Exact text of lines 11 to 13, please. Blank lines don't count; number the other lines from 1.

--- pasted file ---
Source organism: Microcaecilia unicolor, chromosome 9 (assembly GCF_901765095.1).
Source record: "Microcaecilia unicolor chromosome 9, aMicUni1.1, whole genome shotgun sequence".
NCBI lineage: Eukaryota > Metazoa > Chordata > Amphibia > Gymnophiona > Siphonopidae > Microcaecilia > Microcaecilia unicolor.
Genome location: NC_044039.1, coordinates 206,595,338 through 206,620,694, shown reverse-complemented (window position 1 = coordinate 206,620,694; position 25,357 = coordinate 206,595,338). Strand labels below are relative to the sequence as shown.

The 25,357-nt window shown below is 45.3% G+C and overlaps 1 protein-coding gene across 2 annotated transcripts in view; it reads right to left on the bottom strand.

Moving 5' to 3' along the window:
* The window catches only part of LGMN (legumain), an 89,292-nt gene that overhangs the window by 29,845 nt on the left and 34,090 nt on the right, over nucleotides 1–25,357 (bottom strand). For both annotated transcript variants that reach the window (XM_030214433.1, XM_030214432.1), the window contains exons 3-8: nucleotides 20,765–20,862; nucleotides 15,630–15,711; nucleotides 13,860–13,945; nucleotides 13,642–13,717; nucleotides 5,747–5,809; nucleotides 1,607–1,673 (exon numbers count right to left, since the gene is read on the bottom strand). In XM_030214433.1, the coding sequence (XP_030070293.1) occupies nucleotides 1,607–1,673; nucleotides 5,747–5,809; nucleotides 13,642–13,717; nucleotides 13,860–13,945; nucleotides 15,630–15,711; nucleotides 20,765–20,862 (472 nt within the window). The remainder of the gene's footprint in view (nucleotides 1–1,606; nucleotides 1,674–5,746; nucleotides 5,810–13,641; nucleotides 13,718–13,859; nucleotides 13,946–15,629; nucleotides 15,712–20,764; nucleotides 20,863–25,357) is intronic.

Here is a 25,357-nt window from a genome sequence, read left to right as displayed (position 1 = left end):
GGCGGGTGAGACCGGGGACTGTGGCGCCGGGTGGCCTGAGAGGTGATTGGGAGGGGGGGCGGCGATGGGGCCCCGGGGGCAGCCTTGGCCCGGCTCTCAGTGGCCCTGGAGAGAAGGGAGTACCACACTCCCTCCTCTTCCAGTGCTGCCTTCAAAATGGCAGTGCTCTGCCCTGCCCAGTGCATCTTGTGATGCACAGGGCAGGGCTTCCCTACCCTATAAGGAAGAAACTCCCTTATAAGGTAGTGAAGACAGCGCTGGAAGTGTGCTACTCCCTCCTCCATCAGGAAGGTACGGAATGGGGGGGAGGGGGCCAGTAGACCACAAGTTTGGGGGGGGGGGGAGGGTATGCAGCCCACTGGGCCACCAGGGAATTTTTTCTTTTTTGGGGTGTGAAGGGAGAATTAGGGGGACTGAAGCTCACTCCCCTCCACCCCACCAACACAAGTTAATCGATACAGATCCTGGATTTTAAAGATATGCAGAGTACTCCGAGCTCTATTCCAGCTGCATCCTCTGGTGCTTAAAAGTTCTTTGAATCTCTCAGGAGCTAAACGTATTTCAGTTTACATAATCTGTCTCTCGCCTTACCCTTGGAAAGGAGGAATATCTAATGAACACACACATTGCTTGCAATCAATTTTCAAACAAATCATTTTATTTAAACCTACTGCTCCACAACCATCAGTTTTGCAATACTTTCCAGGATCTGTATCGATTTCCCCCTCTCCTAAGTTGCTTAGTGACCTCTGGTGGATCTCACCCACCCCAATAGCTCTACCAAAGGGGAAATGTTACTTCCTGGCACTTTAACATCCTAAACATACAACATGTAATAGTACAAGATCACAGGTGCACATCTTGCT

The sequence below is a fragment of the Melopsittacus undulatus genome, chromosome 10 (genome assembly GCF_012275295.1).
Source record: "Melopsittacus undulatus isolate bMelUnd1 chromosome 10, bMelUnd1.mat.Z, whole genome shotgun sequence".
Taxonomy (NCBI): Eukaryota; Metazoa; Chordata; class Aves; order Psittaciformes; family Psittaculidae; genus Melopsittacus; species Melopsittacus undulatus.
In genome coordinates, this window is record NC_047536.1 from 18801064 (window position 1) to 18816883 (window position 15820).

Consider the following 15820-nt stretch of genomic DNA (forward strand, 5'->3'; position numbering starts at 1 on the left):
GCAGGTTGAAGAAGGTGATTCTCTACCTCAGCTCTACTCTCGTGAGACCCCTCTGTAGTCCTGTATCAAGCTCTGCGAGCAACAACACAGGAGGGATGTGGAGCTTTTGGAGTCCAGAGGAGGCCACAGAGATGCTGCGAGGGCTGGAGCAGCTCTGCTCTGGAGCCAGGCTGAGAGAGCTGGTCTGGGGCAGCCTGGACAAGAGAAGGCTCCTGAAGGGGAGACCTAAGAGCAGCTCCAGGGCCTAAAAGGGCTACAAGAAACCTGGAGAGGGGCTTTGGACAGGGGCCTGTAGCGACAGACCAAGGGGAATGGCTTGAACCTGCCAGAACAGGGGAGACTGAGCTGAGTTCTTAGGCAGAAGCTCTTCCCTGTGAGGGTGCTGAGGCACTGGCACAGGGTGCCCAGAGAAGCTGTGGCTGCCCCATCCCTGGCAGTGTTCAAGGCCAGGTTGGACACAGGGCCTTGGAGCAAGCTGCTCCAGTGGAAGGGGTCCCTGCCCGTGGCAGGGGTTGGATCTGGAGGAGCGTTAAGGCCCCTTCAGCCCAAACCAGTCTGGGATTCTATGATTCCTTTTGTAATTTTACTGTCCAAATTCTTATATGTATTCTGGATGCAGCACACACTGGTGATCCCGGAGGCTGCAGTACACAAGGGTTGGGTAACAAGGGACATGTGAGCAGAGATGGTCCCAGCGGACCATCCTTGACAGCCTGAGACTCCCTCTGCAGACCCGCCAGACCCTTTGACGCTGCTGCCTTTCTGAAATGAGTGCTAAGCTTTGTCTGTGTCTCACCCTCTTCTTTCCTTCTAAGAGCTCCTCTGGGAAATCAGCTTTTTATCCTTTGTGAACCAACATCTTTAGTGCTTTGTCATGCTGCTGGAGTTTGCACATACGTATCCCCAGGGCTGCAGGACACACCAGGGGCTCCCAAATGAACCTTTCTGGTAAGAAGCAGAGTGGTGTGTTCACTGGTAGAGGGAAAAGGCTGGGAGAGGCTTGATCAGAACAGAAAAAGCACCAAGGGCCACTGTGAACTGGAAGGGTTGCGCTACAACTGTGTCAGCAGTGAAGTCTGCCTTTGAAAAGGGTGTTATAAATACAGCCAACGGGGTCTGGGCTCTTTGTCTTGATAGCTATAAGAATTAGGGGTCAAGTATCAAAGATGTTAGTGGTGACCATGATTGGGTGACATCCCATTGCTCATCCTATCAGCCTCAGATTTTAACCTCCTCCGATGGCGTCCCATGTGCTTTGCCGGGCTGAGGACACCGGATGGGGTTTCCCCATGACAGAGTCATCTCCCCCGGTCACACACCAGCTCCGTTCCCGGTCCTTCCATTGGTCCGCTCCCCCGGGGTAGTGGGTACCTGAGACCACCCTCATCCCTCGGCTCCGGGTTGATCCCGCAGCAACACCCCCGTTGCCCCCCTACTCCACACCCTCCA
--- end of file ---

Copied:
Source record: "Melopsittacus undulatus isolate bMelUnd1 chromosome 10, bMelUnd1.mat.Z, whole genome shotgun sequence".
Taxonomy (NCBI): Eukaryota; Metazoa; Chordata; class Aves; order Psittaciformes; family Psittaculidae; genus Melopsittacus; species Melopsittacus undulatus.
In genome coordinates, this window is record NC_047536.1 from 18801064 (window position 1) to 18816883 (window position 15820).